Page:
Why practice Breath Of Fire?

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Breath Of Fire, often named ‘Kapalbhati’ pranayama is a popular yoga asanas (pose/position) because it improves our respiratory function, has mental health benefits and energies the body! 

When we are stressed, our bodies defer all of our energy to protecting us. It is deployed to keep us safe from perceived harm, and so it is are unable to heal. If we are not able to get out of our stress state and back into the parasympathetic nervous system, we can never fully relax. 

The Polyvagal Theory (Developed by Stephen Porges) teaches that feeling calm enables us to return to balance. “It’s not merely that we can’t be creative or loving when we’re scared; we can’t heal. 
Modern day stressors (the things that activate the stress response) are very different to they were back in the day, but our bodies have not quite caught up.

Today, many of our negative states/reactions to stress are not helpful (it’s not likely that we’ll be hunted, but our fears and needs to remain part of our pack or herd for safety and community remain and are perhaps even more damaging to society than ever before). 

We don’t always understand the tools to bring the body back to relaxed. Often called the “stress hormone,” cortisol activates in our bodies when we are stresses, and causes an increase in your heart rate and blood pressure. It’s a natural “fight, flight or freeze” response that has kept humans alive for thousands of years.
Chronic stress and burnout puts us under constant tension, makes it difficult to think clearly and solve problems

We have to signal to your body that you are safe or it stays in that state of stress.

Reducing stress to improve brain health is achieved by lowering the cortisol-driven stress response in the body and mind. 
Emerging science has found that feeling safe is essential to returning to calm.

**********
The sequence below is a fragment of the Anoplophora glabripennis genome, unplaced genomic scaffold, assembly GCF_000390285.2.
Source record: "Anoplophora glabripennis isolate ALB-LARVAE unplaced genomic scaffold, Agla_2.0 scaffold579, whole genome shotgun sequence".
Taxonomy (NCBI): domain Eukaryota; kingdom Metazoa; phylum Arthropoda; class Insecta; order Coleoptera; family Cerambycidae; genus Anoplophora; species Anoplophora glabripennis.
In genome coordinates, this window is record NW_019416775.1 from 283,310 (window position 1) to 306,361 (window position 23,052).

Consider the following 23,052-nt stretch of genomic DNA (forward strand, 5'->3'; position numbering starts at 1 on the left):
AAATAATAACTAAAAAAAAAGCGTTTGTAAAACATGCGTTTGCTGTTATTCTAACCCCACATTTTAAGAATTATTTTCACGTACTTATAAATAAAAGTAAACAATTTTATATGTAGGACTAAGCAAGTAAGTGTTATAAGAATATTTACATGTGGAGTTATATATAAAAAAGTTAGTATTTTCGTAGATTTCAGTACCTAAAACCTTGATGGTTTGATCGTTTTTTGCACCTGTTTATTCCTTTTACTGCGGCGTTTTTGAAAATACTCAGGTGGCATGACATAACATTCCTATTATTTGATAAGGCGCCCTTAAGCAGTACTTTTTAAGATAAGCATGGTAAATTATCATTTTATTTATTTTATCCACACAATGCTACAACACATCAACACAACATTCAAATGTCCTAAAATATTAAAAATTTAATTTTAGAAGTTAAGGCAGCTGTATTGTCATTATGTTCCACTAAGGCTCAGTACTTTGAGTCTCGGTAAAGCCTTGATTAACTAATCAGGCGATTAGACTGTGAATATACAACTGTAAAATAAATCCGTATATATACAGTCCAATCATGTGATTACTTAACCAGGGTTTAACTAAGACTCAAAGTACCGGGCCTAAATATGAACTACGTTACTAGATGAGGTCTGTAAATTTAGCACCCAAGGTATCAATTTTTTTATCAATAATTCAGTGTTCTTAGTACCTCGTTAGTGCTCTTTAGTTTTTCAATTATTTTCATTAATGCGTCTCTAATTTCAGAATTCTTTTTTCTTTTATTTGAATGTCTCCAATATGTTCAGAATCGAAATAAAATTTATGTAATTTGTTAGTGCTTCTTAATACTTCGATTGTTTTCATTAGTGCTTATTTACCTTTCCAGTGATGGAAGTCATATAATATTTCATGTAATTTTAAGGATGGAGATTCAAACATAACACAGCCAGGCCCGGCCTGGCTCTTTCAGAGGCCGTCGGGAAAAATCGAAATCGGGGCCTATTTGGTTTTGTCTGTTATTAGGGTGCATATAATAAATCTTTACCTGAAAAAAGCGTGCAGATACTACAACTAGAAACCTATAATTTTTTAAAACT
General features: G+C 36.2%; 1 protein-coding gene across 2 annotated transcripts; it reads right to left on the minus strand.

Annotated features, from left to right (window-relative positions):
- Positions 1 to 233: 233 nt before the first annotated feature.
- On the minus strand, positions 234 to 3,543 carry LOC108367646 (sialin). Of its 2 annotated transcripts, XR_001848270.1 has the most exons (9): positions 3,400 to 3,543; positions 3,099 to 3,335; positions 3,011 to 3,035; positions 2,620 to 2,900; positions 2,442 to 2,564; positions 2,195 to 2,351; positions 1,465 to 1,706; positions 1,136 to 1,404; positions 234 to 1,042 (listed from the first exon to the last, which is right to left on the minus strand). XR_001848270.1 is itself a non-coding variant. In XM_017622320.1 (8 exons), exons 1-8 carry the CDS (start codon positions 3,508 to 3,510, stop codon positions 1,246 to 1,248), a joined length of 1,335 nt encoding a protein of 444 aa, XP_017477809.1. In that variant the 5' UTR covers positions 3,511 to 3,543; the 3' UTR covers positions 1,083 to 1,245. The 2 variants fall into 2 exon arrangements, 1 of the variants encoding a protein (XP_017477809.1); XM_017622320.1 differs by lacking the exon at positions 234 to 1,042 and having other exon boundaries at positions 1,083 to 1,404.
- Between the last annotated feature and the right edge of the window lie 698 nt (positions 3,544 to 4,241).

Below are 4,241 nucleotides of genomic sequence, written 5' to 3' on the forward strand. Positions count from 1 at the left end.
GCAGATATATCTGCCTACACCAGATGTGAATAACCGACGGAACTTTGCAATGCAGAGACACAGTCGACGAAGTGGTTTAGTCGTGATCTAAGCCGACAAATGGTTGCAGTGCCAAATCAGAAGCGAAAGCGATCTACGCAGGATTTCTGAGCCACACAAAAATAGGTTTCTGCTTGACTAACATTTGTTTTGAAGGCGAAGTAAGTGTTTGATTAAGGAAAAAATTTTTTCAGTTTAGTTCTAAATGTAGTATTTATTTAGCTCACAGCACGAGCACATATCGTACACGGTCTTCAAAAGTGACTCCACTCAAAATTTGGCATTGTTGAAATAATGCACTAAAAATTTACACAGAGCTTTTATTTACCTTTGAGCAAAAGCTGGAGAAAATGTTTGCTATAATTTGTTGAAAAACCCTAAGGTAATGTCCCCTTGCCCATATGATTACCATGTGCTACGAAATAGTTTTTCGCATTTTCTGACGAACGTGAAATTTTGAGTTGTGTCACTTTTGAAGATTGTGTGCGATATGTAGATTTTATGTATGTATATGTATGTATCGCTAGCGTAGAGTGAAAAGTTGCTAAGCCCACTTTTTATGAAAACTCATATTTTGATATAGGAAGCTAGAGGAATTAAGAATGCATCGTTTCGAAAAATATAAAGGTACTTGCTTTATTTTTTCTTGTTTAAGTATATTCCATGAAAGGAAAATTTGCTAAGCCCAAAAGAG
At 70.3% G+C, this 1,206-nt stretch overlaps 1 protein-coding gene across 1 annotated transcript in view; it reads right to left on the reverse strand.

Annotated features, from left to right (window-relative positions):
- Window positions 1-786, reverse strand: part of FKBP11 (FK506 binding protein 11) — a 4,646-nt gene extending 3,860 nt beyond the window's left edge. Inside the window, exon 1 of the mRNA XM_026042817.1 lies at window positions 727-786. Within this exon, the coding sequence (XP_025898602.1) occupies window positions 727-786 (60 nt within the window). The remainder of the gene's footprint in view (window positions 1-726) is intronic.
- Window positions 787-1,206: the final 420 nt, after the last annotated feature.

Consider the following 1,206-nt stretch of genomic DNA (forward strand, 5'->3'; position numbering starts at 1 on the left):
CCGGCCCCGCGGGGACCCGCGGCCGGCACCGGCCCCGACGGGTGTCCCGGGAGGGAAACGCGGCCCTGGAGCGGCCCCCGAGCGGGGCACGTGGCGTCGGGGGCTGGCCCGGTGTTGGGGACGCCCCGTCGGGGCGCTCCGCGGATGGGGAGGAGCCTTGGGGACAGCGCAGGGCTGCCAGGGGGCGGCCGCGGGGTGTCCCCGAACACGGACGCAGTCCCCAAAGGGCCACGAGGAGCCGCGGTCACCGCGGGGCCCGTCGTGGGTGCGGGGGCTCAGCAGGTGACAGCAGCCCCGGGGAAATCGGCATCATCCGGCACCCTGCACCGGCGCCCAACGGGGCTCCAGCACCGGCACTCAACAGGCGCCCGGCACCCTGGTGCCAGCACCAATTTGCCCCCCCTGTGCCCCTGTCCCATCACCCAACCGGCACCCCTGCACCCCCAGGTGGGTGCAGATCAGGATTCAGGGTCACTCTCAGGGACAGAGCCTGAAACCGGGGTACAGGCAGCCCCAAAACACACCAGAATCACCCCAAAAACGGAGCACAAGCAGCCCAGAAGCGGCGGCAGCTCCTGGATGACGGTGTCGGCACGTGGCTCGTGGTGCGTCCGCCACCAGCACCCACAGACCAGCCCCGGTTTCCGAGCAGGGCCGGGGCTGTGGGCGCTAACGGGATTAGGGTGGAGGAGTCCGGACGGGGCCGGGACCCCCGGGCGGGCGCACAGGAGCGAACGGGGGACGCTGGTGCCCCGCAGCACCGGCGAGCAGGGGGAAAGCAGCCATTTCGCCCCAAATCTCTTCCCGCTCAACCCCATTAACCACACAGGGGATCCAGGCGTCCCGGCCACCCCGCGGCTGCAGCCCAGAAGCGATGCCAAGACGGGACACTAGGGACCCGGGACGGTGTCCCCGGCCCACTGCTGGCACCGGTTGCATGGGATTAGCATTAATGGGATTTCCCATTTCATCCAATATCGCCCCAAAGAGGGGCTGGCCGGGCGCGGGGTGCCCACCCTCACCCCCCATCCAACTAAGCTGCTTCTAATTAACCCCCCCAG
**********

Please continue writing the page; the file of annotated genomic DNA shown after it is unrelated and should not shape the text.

Numerous studies have shown that regular yoga and meditation practice can help us strengthen our prefrontal cortex so that we can keep it online when we face challenges. 

Helps the nervous system to relax: the result: better able to connect, communicate

Kapalbhati pranayama is a powerful breathing exercise. The word ‘kapal’ means skull and ‘bhati’ means shining or illuminating. ‘Pranayama’, as the name suggests, means breathing technique.

Kapalbhati pranayama has been devised to help people with their overall well-being. It is a shat kriya, which means it’s a cleansing technique that helps to remove toxins from the body. 

Although kapalabhati seems to require minimal effort, it is pretty technical and includes slow, passive inhalation and forceful active exhalation, using your abdominal muscles. 

Here are some of the benefits:

  1. It helps to reduce the CO2 levels in the blood, thereby helping to increase the oxygen levels in the body.
  2. It involves ‘active exhalation and passive inhalation’, and helps to correct the low blood circulation in the body. 
  3. It  de-stresses the mind.
  4. It increases the capacity of your lungs.
  5. It removes toxins and waste materials from the body.
  6. It increases the metabolic rate which is known to support weight loss.
  7. It activates the brain cells, thereby improving memory and concentration power. 
  8. It relieves anxiety and tension. 
  9. It improves the health of your skin and gives you a radiant glow.
  10. Breathing exercises help to cure asthma and sinus.
  11. It improves digestive issues and eliminates all gastric problems. 
  12. It helps to relieve gas, heartburn, and constipation.
  13. It can also cure insomnia.
  14. It boosts the production of endorphins, thereby helping to feel great!

Here is how it is done:

  1. It is best practised in a quiet environment, sitting comfortably on a mat or chair.
  2. Place your hands on your knees, and raise them facing upwards. Next, fold the index fingers of both hands, such that their tips touch the tips of the thumb into Gyan Mudra.
  3. Close your eyes, keep your head and back straight, and relax your shoulders.
  4. Inhale through both the nostrils deeply, while focusing on the belly region.
  5. As you exhale, pull your navel back towards the spine, as much as you can. Your exhale should feel like a light outburst; this means it should be fast, while you pull your stomach inwards. During exhalation, you should be able to hear a hissing sound. 
  6. (When you inhale, the stomach should come outwards, and upon exhalation, it should move inwards)
  7. Take 20 such breaths to complete one round of kapalbhati pranayam.
  8. Remember that your focus should be on exhalation. After a few days of practice, the exhalation and inhalation process will be automatic and smooth.